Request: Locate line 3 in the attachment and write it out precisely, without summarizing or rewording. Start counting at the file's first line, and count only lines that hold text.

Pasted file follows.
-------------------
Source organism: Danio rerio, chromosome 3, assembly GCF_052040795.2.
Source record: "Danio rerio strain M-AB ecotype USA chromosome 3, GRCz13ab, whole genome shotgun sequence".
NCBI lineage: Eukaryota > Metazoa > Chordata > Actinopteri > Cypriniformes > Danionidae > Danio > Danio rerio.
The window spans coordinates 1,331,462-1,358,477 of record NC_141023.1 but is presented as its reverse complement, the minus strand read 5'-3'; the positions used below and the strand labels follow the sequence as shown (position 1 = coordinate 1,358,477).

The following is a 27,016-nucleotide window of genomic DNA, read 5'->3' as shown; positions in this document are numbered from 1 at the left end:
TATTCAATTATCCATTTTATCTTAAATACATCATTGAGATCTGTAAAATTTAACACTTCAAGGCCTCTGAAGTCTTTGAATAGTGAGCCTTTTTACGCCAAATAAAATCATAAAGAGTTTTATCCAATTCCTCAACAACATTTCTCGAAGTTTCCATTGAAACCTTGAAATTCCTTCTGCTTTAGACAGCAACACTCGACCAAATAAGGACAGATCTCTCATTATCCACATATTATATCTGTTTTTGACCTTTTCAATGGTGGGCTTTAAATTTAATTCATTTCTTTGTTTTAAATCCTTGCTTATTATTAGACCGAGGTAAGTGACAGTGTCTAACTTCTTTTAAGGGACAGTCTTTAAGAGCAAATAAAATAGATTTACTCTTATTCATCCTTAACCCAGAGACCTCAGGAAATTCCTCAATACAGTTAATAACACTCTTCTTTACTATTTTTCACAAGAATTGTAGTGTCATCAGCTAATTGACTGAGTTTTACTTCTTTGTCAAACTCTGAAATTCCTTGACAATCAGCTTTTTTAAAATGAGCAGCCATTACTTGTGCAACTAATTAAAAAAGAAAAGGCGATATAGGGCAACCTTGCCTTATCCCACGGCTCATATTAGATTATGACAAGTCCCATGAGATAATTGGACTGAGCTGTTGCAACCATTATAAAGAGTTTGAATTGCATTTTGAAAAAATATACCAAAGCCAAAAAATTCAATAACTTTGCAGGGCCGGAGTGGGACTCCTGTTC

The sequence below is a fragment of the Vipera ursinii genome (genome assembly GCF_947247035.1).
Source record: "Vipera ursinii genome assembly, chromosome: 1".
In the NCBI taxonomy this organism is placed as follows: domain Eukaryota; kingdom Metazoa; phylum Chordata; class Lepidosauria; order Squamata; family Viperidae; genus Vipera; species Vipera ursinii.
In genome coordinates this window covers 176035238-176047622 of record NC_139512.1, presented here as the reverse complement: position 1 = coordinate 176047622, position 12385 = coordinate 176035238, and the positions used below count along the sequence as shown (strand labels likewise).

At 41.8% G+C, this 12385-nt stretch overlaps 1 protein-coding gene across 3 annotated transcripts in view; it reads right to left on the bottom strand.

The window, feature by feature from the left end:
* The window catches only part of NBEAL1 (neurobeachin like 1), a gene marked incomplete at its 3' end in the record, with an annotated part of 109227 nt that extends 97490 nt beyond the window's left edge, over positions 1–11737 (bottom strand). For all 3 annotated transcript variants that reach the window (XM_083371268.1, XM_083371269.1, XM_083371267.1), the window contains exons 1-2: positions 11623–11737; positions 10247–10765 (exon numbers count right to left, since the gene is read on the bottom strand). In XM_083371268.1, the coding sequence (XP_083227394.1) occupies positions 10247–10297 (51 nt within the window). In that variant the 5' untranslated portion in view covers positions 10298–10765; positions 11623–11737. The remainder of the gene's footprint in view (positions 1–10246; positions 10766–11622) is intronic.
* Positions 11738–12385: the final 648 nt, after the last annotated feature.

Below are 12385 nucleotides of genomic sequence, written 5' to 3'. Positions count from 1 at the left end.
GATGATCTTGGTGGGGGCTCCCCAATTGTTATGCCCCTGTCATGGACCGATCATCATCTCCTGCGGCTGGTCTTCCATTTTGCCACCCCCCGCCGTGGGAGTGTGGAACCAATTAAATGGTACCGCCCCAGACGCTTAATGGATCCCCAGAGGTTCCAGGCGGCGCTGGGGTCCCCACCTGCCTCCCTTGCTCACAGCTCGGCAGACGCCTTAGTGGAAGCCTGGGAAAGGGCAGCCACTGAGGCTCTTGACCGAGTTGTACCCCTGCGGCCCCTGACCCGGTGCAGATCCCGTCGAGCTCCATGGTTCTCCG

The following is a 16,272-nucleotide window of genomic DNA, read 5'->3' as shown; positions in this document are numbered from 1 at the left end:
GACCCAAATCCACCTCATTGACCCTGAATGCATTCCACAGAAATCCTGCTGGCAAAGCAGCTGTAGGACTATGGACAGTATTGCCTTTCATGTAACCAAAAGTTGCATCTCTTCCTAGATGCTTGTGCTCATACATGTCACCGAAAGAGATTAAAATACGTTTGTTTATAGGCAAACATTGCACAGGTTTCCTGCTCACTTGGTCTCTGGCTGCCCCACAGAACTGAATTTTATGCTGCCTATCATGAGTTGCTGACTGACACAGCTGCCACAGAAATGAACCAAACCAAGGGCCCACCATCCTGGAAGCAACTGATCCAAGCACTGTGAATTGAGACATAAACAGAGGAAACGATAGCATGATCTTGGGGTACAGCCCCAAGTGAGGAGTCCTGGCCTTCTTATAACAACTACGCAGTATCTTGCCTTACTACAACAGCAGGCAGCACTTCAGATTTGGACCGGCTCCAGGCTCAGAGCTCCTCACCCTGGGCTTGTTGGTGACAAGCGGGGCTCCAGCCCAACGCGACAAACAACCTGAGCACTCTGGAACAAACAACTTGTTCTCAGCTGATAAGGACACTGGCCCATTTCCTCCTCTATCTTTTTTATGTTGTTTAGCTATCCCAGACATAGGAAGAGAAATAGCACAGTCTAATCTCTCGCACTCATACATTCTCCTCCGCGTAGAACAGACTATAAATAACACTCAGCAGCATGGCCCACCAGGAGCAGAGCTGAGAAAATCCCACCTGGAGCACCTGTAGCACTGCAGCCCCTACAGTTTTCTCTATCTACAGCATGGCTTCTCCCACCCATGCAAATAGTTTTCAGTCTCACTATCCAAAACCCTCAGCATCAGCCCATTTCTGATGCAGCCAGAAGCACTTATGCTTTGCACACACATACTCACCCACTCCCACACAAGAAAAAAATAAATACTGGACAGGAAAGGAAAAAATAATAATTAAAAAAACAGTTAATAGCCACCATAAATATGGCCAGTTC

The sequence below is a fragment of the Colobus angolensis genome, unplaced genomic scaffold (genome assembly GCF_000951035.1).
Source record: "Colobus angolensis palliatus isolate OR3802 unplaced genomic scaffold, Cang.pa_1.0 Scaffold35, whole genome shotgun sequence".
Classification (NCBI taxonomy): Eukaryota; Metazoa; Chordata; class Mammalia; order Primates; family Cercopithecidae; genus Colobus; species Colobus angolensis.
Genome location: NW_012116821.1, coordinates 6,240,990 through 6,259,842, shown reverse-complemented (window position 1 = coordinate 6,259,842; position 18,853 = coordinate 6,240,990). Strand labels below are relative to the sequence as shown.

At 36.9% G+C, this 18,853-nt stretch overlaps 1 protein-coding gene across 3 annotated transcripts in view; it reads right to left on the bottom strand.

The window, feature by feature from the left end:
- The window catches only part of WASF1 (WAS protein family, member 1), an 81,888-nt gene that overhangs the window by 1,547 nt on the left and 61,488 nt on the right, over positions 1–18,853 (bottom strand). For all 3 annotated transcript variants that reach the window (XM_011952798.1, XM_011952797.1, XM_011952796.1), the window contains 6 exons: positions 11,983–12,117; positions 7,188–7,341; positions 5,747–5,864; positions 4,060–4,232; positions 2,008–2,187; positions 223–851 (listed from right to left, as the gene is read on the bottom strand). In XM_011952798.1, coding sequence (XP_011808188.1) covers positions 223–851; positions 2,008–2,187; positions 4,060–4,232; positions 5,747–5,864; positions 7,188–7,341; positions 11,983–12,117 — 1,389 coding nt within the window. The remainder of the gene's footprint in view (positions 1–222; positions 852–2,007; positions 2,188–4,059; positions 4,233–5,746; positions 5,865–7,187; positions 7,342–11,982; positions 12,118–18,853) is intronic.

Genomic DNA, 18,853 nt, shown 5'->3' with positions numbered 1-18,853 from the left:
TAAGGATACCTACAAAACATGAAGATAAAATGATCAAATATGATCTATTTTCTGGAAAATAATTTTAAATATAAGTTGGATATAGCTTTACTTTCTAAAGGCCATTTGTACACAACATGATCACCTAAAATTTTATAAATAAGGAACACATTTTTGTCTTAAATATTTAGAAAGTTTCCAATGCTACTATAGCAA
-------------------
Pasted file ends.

NCBI lineage: Eukaryota > Metazoa > Chordata > Actinopteri > Cypriniformes > Danionidae > Danio > Danio rerio.